President Clinton will be remembered for many things, but in the economic arena, fiscal responsibility will top the list. When he took office in 1993, the federal budget deficit came in at $255 billion, just off its high of $290 billion in the previous year. The Congressional Budget Office was projecting deficits as far as the eye could see, with spending expected to exceed revenues by more than $400 billion in 1999. Yet the fiscal 1999 surplus should total about $107 billion, according to the CBO, which figures that the Annual surpluses will keep growing, reaching $381 billion by2009. And the estimates could be low, since the CBO assumes inflation-adjusted growth of about 2% annually over the next two years and 2.3% thereafter. If growth is faster, the surpluses could be fatter. It's been a major accomplishment indeed to reach this state. Now, Clinton and his successor need to ensure that this budget and future ones promote economic growth. A single-minded focus on paying down the national debt isn't necessarily the right formula for the next decade.
The deficit reversed on Clinton's watch for three key reasons: higher tax rates were adopted, statutory caps on spending were enacted, and economic growth picked up while inflation and interest rates fell. In the 1980s, as deficit spending rose, the financial markets drove interest rates higher, which in turn raised the government's borrowing costs and further inflated the deficit. Recently, the process has been working in reverse: As spending was reined in and the deficit began to shrink, interest rates tumbled and borrowing costs fell. High-cost debt was replaced on the government's books by lower-cost debt, and that virtuous circle will continue as old debt is retired.
Now the debate is what to do with these surplus dollars. The Republicans want a tax cut right away, so Americans can get an immediate boost in earnings; the President, meanwhile, would have the federal government set aside about 80% of the annual surpluses to cover problems in Social Security and Medicare financing down the road.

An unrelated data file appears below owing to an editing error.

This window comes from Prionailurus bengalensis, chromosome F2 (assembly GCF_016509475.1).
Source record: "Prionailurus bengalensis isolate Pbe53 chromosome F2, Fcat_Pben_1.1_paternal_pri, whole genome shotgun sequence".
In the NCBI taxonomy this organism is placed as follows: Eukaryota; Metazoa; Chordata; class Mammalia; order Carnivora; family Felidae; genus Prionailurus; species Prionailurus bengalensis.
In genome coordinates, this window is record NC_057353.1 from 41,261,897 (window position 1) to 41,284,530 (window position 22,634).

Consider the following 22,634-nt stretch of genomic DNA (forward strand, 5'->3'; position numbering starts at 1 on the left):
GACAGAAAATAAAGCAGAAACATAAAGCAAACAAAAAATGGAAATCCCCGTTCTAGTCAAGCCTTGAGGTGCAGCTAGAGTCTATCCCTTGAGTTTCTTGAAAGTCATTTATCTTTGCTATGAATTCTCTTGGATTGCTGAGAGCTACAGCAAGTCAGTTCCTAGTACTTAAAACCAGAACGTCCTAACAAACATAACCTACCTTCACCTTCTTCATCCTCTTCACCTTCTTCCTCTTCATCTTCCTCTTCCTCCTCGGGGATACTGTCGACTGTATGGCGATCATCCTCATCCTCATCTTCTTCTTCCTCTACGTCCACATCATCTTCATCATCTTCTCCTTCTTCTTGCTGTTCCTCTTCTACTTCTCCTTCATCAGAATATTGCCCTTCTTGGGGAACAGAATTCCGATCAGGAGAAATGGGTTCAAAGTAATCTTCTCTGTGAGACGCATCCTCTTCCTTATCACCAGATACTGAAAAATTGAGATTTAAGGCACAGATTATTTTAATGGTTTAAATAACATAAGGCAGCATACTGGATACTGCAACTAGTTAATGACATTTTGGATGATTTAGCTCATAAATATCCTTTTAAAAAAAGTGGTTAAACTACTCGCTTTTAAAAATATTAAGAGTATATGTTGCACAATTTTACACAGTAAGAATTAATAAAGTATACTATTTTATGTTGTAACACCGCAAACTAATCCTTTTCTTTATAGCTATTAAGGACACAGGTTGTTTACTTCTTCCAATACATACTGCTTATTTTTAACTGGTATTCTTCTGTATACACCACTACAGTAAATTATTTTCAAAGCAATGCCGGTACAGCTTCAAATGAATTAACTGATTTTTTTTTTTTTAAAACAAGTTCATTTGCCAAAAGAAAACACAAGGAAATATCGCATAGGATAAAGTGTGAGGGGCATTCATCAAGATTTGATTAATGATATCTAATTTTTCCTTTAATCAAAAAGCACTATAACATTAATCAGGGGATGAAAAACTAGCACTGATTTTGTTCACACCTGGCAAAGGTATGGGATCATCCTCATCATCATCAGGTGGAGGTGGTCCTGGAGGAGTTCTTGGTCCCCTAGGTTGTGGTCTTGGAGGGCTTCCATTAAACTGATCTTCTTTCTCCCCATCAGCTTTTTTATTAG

Both approaches leave something to be desired. To be sure, over the long run U.S. growth would benefit from a cut in marginal personal and corporate tax rates. However, as Federal Reserve Chairman Alan Greenspan recently pointed out, a tax cut at this time runs the danger of overheating the economy. Once growth returns to a more sustainable pace, an across-the-board cut in marginal rates deserves priority. And putting the better part of the surplus in a lockbox to help finance Social Security and Medicare in the future seems draconian--as does Clinton's suggestion that the government reduce national debt to levels that prevailed in 1917. It may make for good public relations but it doesn't necessarily make for good policy.
It's certainly prudent for President Clinton to worry about the solvency of the government's entitlement programs. But Clinton's budget and surplus plans give a decided edge to the elderly and don't focus enough on the young. To help the economy build on its strengths, Washington should promote investment in human capital. Numerous economic studies have demonstrated that investment in people delivers much higher returns than investment in physical capital. While there's still debate about which investments work best, everything from the Head Start program and early childhood education to adult training and retraining should get more attention than they do in Clinton's budget.
Then too, research and development deserve a boost. Here, the budget contains some modest initiatives. What's needed is a serious stimulant to basic research, which has been lagging in recent years. Without continued gains in education and training and new innovations and scientific findings--the raw materials of growth in the New Economy--the technological dynamic will stall. No question, belt-tightening has been good for the U.S. economy. Now the trick is to figure out how to parcel out the rewards of self-discipline in the most productive way possible for the economy.